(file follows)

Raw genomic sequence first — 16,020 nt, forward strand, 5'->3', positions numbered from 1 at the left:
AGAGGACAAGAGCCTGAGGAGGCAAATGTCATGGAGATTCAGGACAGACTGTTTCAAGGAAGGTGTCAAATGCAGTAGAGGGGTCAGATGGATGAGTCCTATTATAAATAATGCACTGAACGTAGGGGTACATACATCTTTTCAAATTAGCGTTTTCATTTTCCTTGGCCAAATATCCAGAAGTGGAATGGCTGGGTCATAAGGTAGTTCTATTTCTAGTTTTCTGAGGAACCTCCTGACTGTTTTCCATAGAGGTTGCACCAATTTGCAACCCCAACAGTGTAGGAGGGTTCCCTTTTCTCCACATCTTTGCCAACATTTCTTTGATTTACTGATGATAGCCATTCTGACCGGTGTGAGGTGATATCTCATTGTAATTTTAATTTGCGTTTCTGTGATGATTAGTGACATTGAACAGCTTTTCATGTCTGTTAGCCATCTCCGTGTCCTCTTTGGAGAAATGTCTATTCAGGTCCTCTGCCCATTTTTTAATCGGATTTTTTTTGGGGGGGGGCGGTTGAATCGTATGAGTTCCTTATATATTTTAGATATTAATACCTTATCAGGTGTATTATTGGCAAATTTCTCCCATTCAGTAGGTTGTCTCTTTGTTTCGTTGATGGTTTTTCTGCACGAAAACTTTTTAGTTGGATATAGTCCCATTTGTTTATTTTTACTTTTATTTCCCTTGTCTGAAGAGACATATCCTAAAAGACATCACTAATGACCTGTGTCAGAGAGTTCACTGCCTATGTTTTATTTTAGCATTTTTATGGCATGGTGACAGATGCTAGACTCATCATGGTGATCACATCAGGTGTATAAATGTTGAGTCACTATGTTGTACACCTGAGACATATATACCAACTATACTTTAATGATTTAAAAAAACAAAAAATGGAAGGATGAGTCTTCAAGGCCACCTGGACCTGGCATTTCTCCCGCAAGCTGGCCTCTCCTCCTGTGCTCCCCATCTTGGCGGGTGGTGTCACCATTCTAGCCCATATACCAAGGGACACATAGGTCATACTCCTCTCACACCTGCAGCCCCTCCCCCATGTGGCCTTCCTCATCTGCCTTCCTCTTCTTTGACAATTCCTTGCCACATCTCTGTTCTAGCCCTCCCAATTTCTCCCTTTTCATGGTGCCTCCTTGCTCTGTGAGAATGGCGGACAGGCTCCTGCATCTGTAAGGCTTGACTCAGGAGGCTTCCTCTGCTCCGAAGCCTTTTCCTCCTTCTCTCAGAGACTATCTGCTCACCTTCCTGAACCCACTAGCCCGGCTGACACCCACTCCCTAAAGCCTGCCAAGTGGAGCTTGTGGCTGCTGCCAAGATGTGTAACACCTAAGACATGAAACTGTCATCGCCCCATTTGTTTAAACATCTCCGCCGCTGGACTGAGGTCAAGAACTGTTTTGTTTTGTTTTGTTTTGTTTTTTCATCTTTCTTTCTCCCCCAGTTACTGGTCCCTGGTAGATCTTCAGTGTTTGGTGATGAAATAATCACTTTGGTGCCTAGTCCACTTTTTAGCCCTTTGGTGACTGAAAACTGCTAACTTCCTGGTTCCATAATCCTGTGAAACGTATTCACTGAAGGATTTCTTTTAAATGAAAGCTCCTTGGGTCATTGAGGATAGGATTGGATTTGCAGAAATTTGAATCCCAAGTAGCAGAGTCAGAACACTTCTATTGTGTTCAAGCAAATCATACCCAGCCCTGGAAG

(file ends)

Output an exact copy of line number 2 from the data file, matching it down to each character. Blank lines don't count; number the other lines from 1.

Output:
AGAGGACAAGAGCCTGAGGAGGCAAATGTCATGGAGATTCAGGACAGACTGTTTCAAGGAAGGTGTCAAATGCAGTAGAGGGGTCAGATGGATGAGTCCTATTATAAATAATGCACTGAACGTAGGGGTACATACATCTTTTCAAATTAGCGTTTTCATTTTCCTTGGCCAAATATCCAGAAGTGGAATGGCTGGGTCATAAGGTAGTTCTATTTCTAGTTTTCTGAGGAACCTCCTGACTGTTTTCCATAGAGGTTGCACCAATTTGCAACCCCAACAGTGTAGGAGGGTTCCCTTTTCTCCACATCTTTGCCAACATTTCTTTGATTTACTGATGATAGCCATTCTGACCGGTGTGAGGTGATATCTCATTGTAATTTTAATTTGCGTTTCTGTGATGATTAGTGACATTGAACAGCTTTTCATGTCTGTTAGCCATCTCCGTGTCCTCTTTGGAGAAATGTCTATTCAGGTCCTCTGCCCATTTTTTAATCGGATTTTTTTTGGGGGGGGGCGGTTGAATCGTATGAGTTCCTTATATATTTTAGATATTAATACCTTATCAGGTGTATTATTGGCAAATTTCTCCCATTCAGTAGGTTGTCTCTTTGTTTCGTTGATGGTTTTTCTGCACGAAAACTTTTTAGTTGGATATAGTCCCATTTGTTTATTTTTACTTTTATTTCCCTTGTCTGAAGAGACATATCCTAAAAGACATCACTAATGACCTGTGTCAGAGAGTTCACTGCCTATGTTTTATTTTAGCATTTTTATGGCATGGTGACAGATGCTAGACTCATCATGGTGATCACATCAGGTGTATAAATGTTGAGTCACTATGTTGTACACCTGAGACATATATACCAACTATACTTTAATGATTTAAAAAAACAAAAAATGGAAGGATGAGTCTTCAAGGCCACCTGGACCTGGCATTTCTCCCGCAAGCTGGCCTCTCCTCCTGTGCTCCCCATCTTGGCGGGTGGTGTCACCATTCTAGCCCATATACCAAGGGACACATAGGTCATACTCCTCTCACACCTGCAGCCCCTCCCCCATGTGGCCTTCCTCATCTGCCTTCCTCTTCTTTGACAATTCCTTGCCACATCTCTGTTCTAGCCCTCCCAATTTCTCCCTTTTCATGGTGCCTCCTTGCTCTGTGAGAATGGCGGACAGGCTCCTGCATCTGTAAGGCTTGACTCAGGAGGCTTCCTCTGCTCCGAAGCCTTTTCCTCCTTCTCTCAGAGACTATCTGCTCACCTTCCTGAACCCACTAGCCCGGCTGACACCCACTCCCTAAAGCCTGCCAAGTGGAGCTTGTGGCTGCTGCCAAGATGTGTAACACCTAAGACATGAAACTGTCATCGCCCCATTTGTTTAAACATCTCCGCCGCTGGACTGAGGTCAAGAACTGTTTTGTTTTGTTTTGTTTTGTTTTTTCATCTTTCTTTCTCCCCCAGTTACTGGTCCCTGGTAGATCTTCAGTGTTTGGTGATGAAATAATCACTTTGGTGCCTAGTCCACTTTTTAGCCCTTTGGTGACTGAAAACTGCTAACTTCCTGGTTCCATAATCCTGTGAAACGTATTCACTGAAGGATTTCTTTTAAATGAAAGCTCCTTGGGTCATTGAGGATAGGATTGGATTTGCAGAAATTTGAATCCCAAGTAGCAGAGTCAGAACACTTCTATTGTGTTCAAGCAAATCATACCCAGCCCTGGAAG